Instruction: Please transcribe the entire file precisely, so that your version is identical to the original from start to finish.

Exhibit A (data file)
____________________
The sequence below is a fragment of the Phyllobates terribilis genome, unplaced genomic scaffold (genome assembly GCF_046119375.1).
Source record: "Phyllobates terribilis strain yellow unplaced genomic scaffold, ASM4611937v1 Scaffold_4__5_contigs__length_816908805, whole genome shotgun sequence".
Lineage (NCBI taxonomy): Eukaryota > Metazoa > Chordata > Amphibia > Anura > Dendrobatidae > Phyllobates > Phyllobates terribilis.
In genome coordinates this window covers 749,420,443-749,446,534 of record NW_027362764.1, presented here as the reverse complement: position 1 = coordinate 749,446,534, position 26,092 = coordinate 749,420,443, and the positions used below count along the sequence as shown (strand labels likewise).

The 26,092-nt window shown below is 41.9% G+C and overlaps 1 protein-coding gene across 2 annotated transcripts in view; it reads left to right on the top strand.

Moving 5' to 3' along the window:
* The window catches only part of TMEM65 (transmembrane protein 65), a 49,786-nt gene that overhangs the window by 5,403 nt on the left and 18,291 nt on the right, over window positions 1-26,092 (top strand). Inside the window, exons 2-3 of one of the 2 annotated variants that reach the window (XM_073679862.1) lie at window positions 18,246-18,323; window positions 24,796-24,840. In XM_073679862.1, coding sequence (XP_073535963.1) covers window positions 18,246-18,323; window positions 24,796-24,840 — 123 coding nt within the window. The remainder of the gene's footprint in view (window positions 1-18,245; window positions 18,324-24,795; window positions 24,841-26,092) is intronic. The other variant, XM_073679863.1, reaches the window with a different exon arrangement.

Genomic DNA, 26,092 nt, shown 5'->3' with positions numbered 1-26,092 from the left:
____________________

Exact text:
The sequence below is a fragment of the Phyllobates terribilis genome, unplaced genomic scaffold (genome assembly GCF_046119375.1).
Source record: "Phyllobates terribilis strain yellow unplaced genomic scaffold, ASM4611937v1 Scaffold_4__5_contigs__length_816908805, whole genome shotgun sequence".
Lineage (NCBI taxonomy): Eukaryota > Metazoa > Chordata > Amphibia > Anura > Dendrobatidae > Phyllobates > Phyllobates terribilis.
In genome coordinates this window covers 749,420,443-749,446,534 of record NW_027362764.1, presented here as the reverse complement: position 1 = coordinate 749,446,534, position 26,092 = coordinate 749,420,443, and the positions used below count along the sequence as shown (strand labels likewise).

The 26,092-nt window shown below is 41.9% G+C and overlaps 1 protein-coding gene across 2 annotated transcripts in view; it reads left to right on the top strand.

Moving 5' to 3' along the window:
* The window catches only part of TMEM65 (transmembrane protein 65), a 49,786-nt gene that overhangs the window by 5,403 nt on the left and 18,291 nt on the right, over window positions 1-26,092 (top strand). Inside the window, exons 2-3 of one of the 2 annotated variants that reach the window (XM_073679862.1) lie at window positions 18,246-18,323; window positions 24,796-24,840. In XM_073679862.1, coding sequence (XP_073535963.1) covers window positions 18,246-18,323; window positions 24,796-24,840 — 123 coding nt within the window. The remainder of the gene's footprint in view (window positions 1-18,245; window positions 18,324-24,795; window positions 24,841-26,092) is intronic. The other variant, XM_073679863.1, reaches the window with a different exon arrangement.

Genomic DNA, 26,092 nt, shown 5'->3' with positions numbered 1-26,092 from the left: